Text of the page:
Seven Black Diamonds by Melissa Marr is the combination of ethereal fae powers, tumultuous romance, and a bloodthirsty faery queen that will have longtime fans and new readers alike at the edge of their seats. Melissa Marr’s newest series explores the precarious space between two worlds—and the people who must thrive there.
Lilywhite Abernathy is a criminal—she’s half human, half fae, and since the time before she was born her very blood has been illegal. A war has been raging between humans and faeries and the Queen of Blood and Rage, ruler of the fae courts, wants to avenge the tragic death of her heir due to the actions of reckless humans. Lily’s father has always shielded her from the truth, but when she’s sent to the prestigious St. Columba’s school, she’s delivered straight into the arms of a fae sleeper cell—the Black Diamonds. The Diamonds are planted in the human world as the sons and daughters of the most influential families, and tasked with destroying it from within. Against her will, Lilywhite’s been chosen to join them … and even the romantic attention of the fae rock singer Creed Morrison isn’t enough to keep Lily from wanting to run back to the familiar world she knows.
Normally I’m not a fan of the mortal (normal) and fantasy (in this case, fae) worlds melding in fantasy – High Fantasy is more my thing. However, the plot of Seven Black Diamonds basically screamed Mortal Instruments at me – girl, raised in the normal, human world, suddenly thrust into a Institute filled to the brim with less-than-human peers, and a whole family history she never knew about? Sounds mighty familiar if you ask me… But I was a pretty bug fan of the Mortal Instruments, once upon a time, so I thought, why not?
Starting with the characters – the Seven Black Diamonds is comprised of seven demi-fae, Lilywhite included. The other members are Creed, Violet, Zephyr, Alkamy, Will and Roan. Each have embodied the human roles thrust upon them, in order to survive in an unfriendly world, despite their fae abilities, and evidently supernatural looks (aka like most supernatural beings in YA Fantasy these days, they’re drop-dead gorgeous; but we’ll get there in a moment). Marr really took the time to put the effort into developing the members of the Black Diamonds into individuals- with personalities, problems, and feelings. Will and Roan were as close as it came to feeling like any members of the Black Diamonds were side characters, but even they had significant detail put into their characters and their relationship – they didn’t feel ignored. Lilywhite, Creed and Zephyr were obviously more well-developed, being the primary members of the Black Diamonds (for this tale at least). Lily is a tough, cut-throat good-girl who is full of contradictions – but despite this, she is motivated and strong in her convictions. And the Black Diamonds as a team are quite a formidable team, and I quite like the dynamic Marr has created among them, including the romantic relationships.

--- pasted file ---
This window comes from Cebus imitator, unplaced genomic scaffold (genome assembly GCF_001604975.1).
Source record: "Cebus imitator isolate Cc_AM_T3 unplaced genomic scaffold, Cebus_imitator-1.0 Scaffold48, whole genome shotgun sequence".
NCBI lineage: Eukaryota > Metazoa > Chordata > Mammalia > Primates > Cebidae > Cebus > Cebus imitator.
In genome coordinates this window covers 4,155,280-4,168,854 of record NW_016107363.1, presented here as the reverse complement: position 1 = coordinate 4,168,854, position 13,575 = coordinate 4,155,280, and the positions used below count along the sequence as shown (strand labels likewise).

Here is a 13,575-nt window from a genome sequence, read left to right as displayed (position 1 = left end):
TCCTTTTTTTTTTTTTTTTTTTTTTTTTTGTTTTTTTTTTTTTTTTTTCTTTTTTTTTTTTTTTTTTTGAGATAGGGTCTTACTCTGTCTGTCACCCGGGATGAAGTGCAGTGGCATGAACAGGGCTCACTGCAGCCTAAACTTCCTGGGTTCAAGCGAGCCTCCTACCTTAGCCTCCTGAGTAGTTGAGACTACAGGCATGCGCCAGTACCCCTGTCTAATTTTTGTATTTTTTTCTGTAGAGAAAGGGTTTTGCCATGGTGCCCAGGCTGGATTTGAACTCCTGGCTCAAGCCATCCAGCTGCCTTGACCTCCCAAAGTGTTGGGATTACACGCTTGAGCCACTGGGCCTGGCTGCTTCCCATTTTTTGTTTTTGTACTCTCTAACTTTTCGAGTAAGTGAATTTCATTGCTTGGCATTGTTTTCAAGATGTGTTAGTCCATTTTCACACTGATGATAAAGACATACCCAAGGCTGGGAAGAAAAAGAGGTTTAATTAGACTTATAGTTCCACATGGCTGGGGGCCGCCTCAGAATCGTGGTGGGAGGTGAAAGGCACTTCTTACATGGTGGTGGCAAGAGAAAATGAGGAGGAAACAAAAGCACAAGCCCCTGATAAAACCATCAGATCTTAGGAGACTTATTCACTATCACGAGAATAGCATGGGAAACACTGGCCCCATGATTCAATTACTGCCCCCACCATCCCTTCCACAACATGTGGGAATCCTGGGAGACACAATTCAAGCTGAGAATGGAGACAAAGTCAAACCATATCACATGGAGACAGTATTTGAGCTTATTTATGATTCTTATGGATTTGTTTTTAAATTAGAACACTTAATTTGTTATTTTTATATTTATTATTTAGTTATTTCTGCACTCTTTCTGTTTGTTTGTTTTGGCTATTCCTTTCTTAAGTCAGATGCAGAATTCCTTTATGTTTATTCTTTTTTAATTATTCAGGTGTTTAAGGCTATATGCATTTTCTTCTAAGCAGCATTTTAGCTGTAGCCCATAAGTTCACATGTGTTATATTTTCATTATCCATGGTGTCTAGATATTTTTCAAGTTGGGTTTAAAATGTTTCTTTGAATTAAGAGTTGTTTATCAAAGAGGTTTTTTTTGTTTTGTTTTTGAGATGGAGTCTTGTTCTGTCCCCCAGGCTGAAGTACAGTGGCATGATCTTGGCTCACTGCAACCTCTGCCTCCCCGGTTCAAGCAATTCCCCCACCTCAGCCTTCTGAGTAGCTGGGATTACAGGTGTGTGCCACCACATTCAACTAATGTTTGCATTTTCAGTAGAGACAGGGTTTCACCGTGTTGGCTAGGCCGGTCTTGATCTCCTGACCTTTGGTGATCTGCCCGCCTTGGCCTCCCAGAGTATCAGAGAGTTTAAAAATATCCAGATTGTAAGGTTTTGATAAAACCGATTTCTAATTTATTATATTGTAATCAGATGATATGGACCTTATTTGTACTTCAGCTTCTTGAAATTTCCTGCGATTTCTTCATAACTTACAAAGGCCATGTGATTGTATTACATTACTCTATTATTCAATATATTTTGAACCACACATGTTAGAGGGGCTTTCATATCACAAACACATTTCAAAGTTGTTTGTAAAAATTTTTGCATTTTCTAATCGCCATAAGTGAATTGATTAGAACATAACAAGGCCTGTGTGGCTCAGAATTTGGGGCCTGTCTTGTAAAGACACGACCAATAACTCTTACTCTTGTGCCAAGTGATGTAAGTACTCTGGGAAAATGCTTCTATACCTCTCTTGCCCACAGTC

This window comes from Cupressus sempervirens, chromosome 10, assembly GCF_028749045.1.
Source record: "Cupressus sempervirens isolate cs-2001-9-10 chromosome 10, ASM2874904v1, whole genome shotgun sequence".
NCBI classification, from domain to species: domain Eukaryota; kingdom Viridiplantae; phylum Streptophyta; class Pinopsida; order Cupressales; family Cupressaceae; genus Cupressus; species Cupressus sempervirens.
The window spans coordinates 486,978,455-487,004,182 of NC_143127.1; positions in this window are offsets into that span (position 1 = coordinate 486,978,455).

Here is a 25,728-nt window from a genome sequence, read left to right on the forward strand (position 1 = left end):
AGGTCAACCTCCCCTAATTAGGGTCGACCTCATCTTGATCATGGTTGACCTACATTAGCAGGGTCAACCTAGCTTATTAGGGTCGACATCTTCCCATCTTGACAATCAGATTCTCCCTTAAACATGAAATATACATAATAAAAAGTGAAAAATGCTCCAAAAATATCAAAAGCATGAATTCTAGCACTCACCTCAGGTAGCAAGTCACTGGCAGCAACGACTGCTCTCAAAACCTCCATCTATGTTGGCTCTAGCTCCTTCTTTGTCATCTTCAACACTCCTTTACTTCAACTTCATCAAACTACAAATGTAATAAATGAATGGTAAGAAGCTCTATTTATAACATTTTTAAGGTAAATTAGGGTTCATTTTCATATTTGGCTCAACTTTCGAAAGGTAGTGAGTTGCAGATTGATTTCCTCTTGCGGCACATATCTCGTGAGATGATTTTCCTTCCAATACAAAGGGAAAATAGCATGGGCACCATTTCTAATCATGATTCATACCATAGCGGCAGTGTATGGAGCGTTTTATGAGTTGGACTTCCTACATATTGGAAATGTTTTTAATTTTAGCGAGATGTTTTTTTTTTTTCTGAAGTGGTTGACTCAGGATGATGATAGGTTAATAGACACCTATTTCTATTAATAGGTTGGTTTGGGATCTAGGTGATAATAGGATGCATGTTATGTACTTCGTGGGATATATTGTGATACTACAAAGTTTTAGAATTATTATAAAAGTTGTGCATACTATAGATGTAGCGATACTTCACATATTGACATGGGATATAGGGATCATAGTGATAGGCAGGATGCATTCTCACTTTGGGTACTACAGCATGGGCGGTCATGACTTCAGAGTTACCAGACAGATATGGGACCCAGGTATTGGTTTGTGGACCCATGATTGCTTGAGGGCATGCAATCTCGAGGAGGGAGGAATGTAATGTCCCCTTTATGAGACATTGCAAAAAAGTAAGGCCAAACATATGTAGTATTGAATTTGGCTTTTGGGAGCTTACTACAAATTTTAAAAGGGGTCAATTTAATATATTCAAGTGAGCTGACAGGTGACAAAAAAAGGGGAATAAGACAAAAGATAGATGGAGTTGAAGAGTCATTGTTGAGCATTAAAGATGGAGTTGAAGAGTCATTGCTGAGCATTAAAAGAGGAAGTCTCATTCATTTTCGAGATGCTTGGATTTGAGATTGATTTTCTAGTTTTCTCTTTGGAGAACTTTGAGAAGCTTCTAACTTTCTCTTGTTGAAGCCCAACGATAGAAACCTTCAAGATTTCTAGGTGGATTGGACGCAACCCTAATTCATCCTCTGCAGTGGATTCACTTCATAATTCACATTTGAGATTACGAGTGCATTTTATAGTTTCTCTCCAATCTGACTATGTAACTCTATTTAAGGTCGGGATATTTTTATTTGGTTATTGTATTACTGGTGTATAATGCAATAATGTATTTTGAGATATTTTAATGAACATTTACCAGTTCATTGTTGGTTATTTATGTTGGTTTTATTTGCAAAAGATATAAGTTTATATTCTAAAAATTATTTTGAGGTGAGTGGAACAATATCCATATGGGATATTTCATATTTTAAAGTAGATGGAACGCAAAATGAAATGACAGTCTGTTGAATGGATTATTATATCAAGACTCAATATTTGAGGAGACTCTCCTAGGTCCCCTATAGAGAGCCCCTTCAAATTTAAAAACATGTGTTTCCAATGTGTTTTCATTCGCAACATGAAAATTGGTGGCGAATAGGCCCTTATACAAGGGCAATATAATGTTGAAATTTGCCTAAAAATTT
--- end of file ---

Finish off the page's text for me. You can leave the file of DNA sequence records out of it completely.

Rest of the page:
“Black Diamonds Commandment #1,” Creed whispered. “We’re in this together.” – Creed Morrison, Seven Black Diamonds by Melissa Marr
Speaking of romantic relationships – while Creed and Lilywhite’s romance is obviously central to the plot, it was Zephyr and Alkamy’s star-crossed lovers scenario that really caught my heart. With the Unseelie Queen supposedly able to marry the demi-fae off to whomever she pleases, they’re avoided a relationship to avoid eventual heartbreak, despite their obvious chemistry with one another. Their friendship bordering on more relationship is quite interesting to read, and I think that Marr did a really good job crafting their relationship, creating a solid balance for Creed and Lilywhite’s fiery attraction, and Will and Roan’s quiet relationship.
The one point that really threw me off a bit was the whole secrecy surrounding Lilywhite’s parentage. Initially, I thought her seclusion from the Fae world was a result of general ignorance to her existence (on the Fae’s behalf), but then as the story progressed, it became evident that several powerful Fae were well aware of her existence and her parentage, which brings me to this question: why was she allowed to pursue a normal, human life for so long? The Unseelie Queen doesn’t seem like a kind soul – in fact, allowing Lilywhite’s father to shelter her from the larger Fae world for so long seems to go directly against her motives. So generally speaking, I’m largely confused about that, and that discrepancy really bothered me throughout the book.
Overall, Seven Black Diamonds by Melissa Marr was better than expected, but it didn’t quite capture my love. In general, plot discrepancies and plot holes really detracted from the overall story, making it difficult to love the book. I did enjoy the relationships and dynamics between the Seven Black Diamonds – in fact, their relationships made and saved this book from being a complete disaster! And while Seven Black Diamonds hardly qualifies as my favourite read of the year, it certainly managed to impress, based on some good writing, solid character development and a kick-ass villain (3/5).